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Prepared Statement before the Select Committee on Energy Independence and Global Warming U.S. House of Representatives

Witness: Richard N. Haass, President, Council on Foreign Relations
April 18, 2007

Geopolitical Implications of Rising Oil Dependence and Global Warming

Mr. Chairman: 

Let me begin by congratulating you and your colleagues on establishing this new select committee. The issues in your purview are among the most important facing this country and the world.

This is underscored by the topic of today, your first hearing.  The geopolitical implications of rising oil dependence and global climate change for the United States are great and likely to become even greater with time. 

Let me address each of the questions you have posed to me and my fellow witnesses.  

I will begin with how ever-increasing dependence on imported oil affects U.S. national security. The short answer is that it does, in many and important ways. Four stand out: 

First, American and global dependence on the Middle East for oil artificially increases the importance of this part of the world.  This is not to say it would not be important even if there were no oil in the region or if the United States and the world were not dependent upon the region’s oil.  The United States would still have important, even vital concerns relating to terrorism, non-proliferation, conflict resolution, Israel, and so on.  But there is no denying that energy makes this part of the world far more vital than it would otherwise be and reduces American willingness and ability to tolerate developments that were they to occur in other regions would provoke less of a response.  And just to be clear, let me stress that this concern for oil and gas is not tied to protecting the interests of the large oil companies but rather to maintaining adequate access on acceptable terms to a vital raw material.

Second, the fact that the United States imports roughly 60% of the oil it consumes leaves the U.S. economy vulnerable to supply interruptions that even in small amounts can cause price increases and in larger amounts cause not only price increases but economic disruption.  The United States would be vulnerable economically to supply interruptions (and price spikes) even if it imported far less oil given the extent to which others are vulnerable and the degree to which U.S. economic fortunes are tied to those of others.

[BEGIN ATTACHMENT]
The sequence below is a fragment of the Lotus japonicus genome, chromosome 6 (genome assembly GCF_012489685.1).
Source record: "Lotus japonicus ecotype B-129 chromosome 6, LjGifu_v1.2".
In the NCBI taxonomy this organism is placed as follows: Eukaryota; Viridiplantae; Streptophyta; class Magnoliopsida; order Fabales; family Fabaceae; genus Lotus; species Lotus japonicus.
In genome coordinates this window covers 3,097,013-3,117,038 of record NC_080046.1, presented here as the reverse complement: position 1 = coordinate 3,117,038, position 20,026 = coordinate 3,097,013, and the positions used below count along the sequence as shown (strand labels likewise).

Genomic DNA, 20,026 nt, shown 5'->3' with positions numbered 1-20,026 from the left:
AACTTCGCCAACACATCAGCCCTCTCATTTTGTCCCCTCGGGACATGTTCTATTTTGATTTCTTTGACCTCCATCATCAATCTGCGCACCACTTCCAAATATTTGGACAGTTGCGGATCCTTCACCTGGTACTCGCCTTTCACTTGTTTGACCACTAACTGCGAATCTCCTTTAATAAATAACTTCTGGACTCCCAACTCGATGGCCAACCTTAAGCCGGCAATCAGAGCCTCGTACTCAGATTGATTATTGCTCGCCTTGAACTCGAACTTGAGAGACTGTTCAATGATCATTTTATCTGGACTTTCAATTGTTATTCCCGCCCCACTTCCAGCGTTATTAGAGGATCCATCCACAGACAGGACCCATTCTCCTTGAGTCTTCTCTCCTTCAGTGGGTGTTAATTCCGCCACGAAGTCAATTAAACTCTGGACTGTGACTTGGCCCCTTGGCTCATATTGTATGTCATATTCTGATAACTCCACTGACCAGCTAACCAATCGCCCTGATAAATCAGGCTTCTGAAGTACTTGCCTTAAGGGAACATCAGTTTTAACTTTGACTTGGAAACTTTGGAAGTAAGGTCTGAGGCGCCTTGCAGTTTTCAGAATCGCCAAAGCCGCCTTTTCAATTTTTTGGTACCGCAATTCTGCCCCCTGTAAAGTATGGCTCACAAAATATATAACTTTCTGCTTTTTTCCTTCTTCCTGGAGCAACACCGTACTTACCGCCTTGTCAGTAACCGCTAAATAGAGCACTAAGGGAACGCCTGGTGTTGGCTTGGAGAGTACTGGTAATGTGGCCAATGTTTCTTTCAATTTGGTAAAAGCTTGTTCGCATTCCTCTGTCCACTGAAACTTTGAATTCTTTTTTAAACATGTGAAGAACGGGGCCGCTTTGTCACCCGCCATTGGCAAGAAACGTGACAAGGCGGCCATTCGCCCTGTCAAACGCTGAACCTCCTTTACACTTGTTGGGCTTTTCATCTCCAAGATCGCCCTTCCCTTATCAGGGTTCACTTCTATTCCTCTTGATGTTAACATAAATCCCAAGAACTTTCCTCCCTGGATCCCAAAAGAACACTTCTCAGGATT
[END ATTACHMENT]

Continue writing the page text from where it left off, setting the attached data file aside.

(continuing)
Third, the need to pay for oil imports exacerbates the already considerable current account deficit, which in turn further weakens the dollar and makes the United States more dependent on (and vulnerable to) the decisions of other governments.  Approximately one-third of the annual current account deficit, or some $250 billion, is attributable to oil imports. 

Fourth, American demand for oil contributes to upward pressures on prices and provides massive revenues to producers.  One of the top five oil exporters to the United States is Venezuela, whose foreign policy is anti-American in large measure.  The top two exporters of oil in the world, Saudi Arabia and Russia, carry out policies at home and abroad that at times run counter to American values and interests.  Iran, the world’s forth largest exporter of oil, is in large part able to conduct the problematic foreign policy it does because of high oil revenues.  In addition, massive inflows of oil revenues can be as much a liability as a windfall in another way in that they often work against efforts to promote market economies and the rule of law.  

The second question posed asks whether it is urgent that the United States do something about this state of affairs.  It is.  It is also a national failure, a bi-partisan failure, that this country is consuming and importing as much oil as it is today, more than three decades after the first oil shock that accompanied the October 1973 Middle East conflict.  It is a matter of some debate as to whether U.S. energy security has actually deteriorated despite that and subsequent crises:  the United States is more dependent than ever on imports, but U.S. energy intensity is down and international markets seem better able to weather disruptions.  But whatever the relative judgment on energy security, it is not what it needs to be in absolute terms.  That said, it has taken us decades to get to where we are today, and will take decades for the situation to change fundamentally.  There is, however, no reason to delay.  Every day we as a country wait to act only increases the price we pay for the current state of affairs and makes it that much more difficult and costly for us to change them.

Should climate change be treated as a national security matter?  The short and clear answer is “yes.”  Countries are unlikely to go to war over levels of greenhouse gas emissions, but they may well go to war over the results of climate change, including water shortages and large-scale human migration.  Climate change, by contributing to disease, extreme weather, challenges from insects that attack both food production and people, water shortages, and the loss of arable land, will also contribute to state failure, which in turn provides opportunities for activities such as terrorism, illegal drugs, and slavery that exploit “sovereignty deficits.”  Development, democracy, and life itself will not thrive amidst such conditions.     

The last two questions can best be answered together, as they ask for recommendations for reducing oil dependence and greenhouse gas emissions and addressing both climate change and energy security.